-->School of Bigeye (Lutjanus lutjanus) and Bluestripe Snappers (Lutjanus kasmira). There are various potential threats posed by marine life while snorkelling, but with good pre-snorkel briefings and guidelines for accidental encounters, your guests should feel comfortable and at ease when entering the water to view these animals. Some of the potential threats of marine life include envenomation due to stepping on the venomous spines of Scorpion-, Lion- and Stonefish (Scorpaenidae and Synanceiidae), picking up a venomous Cone Shell or getting stung by jelly fish, blue-bottles or Fire-coral. Sea-urchins can easily be stepped on or accidently grabbed when trying to stabilise yourself in rough water.

Although not common various species of fish may bite or nip if intruded on such Moray Eels or some of the more territorial species of Triggerfishes. Stingrays will only pose a threat to snorkelers when harassed.

The sheer size of animals such as the Whale-shark should be caution enough to respect the potential injury that can occur by a mere flick of the tail – guests must be well informed to keep their distance and never attempt to touch or ride these animals.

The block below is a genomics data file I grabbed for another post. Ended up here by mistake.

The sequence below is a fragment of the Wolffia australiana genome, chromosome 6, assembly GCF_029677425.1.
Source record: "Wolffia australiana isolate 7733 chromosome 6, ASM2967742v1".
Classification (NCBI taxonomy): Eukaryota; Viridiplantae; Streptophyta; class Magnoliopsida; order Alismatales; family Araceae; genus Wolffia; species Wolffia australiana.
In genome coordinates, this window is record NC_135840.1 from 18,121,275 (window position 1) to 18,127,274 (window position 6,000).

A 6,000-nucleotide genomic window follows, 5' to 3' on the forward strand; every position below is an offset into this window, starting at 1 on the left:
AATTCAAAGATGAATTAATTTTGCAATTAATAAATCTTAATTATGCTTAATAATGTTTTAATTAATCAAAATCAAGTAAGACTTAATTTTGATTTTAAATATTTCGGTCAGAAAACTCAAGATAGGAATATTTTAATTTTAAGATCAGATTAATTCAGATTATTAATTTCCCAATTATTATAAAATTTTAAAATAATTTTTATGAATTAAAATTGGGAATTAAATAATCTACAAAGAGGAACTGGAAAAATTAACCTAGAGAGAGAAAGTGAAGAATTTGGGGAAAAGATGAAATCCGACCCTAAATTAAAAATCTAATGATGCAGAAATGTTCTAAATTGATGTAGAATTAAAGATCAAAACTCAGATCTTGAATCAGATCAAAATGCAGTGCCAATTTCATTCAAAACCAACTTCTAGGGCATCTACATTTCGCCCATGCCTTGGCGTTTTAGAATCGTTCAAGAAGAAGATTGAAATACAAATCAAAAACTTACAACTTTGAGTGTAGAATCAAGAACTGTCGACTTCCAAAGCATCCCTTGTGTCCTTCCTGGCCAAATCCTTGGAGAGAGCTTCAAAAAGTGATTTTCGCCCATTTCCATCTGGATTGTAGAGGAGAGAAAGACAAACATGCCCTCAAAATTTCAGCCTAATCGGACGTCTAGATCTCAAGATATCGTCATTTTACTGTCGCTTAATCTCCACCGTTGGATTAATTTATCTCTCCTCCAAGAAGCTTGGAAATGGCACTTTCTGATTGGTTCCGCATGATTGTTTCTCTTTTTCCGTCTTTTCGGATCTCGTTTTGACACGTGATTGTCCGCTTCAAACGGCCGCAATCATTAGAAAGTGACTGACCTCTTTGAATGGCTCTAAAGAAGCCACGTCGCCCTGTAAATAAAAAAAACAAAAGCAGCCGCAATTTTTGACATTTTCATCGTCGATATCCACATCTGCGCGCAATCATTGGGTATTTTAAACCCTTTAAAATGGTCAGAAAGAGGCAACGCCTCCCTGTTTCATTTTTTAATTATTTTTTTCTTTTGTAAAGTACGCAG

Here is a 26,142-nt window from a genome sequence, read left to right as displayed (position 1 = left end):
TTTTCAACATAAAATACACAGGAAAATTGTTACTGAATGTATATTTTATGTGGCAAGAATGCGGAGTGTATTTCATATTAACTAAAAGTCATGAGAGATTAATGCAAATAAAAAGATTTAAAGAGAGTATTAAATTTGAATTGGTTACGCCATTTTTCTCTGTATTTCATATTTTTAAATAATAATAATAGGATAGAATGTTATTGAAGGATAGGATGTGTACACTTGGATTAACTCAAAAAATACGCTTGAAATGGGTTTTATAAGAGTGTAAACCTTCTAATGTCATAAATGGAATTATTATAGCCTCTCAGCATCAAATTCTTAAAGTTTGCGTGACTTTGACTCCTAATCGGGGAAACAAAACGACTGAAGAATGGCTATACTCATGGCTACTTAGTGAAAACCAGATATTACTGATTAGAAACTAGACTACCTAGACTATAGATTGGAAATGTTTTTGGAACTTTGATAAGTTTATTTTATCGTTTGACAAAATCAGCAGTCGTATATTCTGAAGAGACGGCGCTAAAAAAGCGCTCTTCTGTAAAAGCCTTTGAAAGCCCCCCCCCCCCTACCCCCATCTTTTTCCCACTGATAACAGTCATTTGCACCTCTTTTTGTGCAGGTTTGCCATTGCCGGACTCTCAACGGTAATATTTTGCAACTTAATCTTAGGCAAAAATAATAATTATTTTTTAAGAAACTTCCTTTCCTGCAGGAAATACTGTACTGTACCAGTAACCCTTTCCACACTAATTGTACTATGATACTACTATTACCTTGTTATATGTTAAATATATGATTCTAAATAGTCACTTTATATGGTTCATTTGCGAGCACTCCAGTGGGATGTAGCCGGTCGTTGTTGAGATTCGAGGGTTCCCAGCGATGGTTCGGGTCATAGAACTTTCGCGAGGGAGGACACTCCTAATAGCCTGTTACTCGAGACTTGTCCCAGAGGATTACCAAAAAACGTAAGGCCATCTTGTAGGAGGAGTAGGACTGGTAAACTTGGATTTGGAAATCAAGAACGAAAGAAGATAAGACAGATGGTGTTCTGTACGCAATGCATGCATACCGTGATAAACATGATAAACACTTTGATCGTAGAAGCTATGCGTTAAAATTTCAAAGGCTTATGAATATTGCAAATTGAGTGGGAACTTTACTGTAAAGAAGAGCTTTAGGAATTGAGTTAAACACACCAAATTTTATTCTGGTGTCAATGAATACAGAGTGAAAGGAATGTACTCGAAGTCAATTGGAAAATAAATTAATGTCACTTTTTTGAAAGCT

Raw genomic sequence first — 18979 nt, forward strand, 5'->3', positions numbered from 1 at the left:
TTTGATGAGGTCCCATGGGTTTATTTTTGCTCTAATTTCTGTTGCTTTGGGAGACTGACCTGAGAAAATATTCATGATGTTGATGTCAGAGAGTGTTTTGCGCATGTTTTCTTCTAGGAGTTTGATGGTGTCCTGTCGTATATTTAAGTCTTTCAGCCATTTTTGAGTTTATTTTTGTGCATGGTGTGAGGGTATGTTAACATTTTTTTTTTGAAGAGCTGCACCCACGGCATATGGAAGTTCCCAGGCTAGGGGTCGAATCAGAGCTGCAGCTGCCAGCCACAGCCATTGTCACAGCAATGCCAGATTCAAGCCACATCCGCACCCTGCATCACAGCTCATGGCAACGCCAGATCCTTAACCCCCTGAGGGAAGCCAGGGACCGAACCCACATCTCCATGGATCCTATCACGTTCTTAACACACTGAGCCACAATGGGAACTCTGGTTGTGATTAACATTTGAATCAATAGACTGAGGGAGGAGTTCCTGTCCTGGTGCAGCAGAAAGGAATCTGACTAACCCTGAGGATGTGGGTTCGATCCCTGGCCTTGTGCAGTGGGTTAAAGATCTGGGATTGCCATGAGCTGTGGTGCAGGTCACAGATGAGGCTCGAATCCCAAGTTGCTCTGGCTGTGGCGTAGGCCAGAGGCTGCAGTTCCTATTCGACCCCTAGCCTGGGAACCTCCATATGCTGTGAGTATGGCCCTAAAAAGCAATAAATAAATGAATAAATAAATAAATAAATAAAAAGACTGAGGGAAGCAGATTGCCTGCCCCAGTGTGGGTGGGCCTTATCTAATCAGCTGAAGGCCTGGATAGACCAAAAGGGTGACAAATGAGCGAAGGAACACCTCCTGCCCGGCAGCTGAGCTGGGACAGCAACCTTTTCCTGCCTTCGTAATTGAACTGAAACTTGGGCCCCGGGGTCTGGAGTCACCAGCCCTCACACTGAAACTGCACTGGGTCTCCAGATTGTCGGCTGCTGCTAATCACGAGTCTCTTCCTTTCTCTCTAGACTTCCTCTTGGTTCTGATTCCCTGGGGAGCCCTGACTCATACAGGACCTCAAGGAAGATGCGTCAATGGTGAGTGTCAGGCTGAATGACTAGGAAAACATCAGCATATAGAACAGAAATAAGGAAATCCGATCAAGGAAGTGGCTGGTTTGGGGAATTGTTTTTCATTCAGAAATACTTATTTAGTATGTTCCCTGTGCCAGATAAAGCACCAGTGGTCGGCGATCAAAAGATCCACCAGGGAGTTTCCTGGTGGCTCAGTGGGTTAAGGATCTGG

Cuts and abrasions can occur easily if you get caught by a surprise wave or grabbed onto a piece of rock without checking where you are putting your hands. The prominent areas affected by cuts and scrapes are hands, knees, elbows and feet.

--> A Needle Urchin (Diadema setosum) Special care should be taken to avoid species that bite or sting such as Cone Shells, Jelly Fish and Sea Urchins.

Another danger of serious injury, is surprisingly often overlooked by snorkelers and can make the next few days of a well-earned holiday sheer misery – be very aware of how long you are out in the water with the harmful UV rays of the sun on your back and legs. Severe sun-burn can easily occur so make sure your guests wear enough protection in the form of long-sleeved rash-vests and protective sun-creams.
Snorkelling guides can also add huge value to a snorkelling experience by providing some guidance on the correct use of seemingly obvious equipment. The potential frustration that can occur as a result of a lack of knowledge and experience can turn a potentially awe-inspiring experience into a frustrating struggle for a guest to find see what you are trying to show them and keeping their masks clear.

Bhejane Nature Training has put together a specialist Snorkelling Certificate to enable FGASA qualified Marine Guides to add to their skill-set and to ensure that you can offer your guests a safe and memorable snorkelling experience while creating awareness and interest in the many treasures we have in our living marine environments.

For more information on the Bhejane Snorkeling Certificate Contact info@bhejanenaturetraining.com
Bhanga Nek Beach Where Bhejane Students did their Snorkeling Practicle